II. AS LOCATED IN PARTICULAR POSITIONS, NATIONS HAVE THE BOUNDS OF THEIR HABITATIONS APPOINTED BY GOD. See St. Paul's argument in Acts 17:26.
III. AS ENDOWED WITH NATIONAL CHARACTERISTICS, ALL NATIONS ARE CALLED TO THE SERVICE OF GOD. For nations have special gifts, as truly as individuals; and wherever there are gifts there must be responsibility. The genius of every nation is its special ability to witness for and work for God. It has been well said that Israel, Greece, and Rome were three countries of God's election; Israel called to witness for religion, Greece for art, and Rome for law. But a similar statement might be made concerning every nation.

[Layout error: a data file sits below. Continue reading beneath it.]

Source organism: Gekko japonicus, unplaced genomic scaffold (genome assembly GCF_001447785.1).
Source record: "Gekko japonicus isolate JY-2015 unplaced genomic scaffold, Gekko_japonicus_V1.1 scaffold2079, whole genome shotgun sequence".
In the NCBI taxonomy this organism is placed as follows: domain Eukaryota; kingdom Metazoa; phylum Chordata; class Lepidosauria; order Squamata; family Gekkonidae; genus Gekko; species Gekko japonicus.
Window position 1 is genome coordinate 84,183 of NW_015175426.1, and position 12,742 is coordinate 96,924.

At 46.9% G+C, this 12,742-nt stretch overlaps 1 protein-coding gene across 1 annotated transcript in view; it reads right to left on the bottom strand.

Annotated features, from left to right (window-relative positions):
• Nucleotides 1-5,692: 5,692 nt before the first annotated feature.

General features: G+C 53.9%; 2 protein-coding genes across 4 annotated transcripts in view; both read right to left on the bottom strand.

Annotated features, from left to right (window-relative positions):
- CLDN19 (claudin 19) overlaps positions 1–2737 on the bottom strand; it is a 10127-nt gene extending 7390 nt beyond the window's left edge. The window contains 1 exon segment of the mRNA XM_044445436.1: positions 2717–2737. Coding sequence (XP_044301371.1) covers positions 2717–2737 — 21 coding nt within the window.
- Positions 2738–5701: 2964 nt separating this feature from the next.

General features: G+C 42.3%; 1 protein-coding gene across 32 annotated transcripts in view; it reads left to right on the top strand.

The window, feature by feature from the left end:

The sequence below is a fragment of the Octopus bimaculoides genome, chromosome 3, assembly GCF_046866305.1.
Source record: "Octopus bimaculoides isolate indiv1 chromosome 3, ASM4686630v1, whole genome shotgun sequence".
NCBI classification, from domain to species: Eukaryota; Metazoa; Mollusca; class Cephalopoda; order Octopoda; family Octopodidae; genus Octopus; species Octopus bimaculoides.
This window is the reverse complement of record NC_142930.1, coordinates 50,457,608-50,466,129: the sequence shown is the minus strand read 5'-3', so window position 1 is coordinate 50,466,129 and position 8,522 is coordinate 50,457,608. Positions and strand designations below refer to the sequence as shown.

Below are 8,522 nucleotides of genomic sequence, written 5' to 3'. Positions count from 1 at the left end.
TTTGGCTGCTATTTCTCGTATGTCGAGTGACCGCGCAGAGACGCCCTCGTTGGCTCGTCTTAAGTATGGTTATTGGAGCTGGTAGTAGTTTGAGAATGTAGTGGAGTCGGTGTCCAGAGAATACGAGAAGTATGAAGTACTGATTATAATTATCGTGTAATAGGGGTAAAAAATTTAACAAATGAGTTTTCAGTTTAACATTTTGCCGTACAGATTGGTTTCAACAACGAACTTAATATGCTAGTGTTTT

IV. AS UNDER MORAL TRIAL, ALL NATIONS ARE WITHIN THE SUPERVISION OF GOD. The true way to regard national history and experiences is this: In them, God's dealings with individuals find open and public illustration; and so individuals may learn moral lessons that have personal application to themselves.
V. AS NEEDING A REDEEMER, ALL NATIONS SHARE IN THE ONE PROVISION MADE BY GOD. God loves the world. All have sinned. There is only one Name, but by it all men everywhere may be saved.—R.T.
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Exell, Joseph S; Spence-Jones, Henry Donald Maurice. "Commentary on Isaiah 19". The Pulpit Commentary. https://www.studylight.org/
the Third Week after Epiphany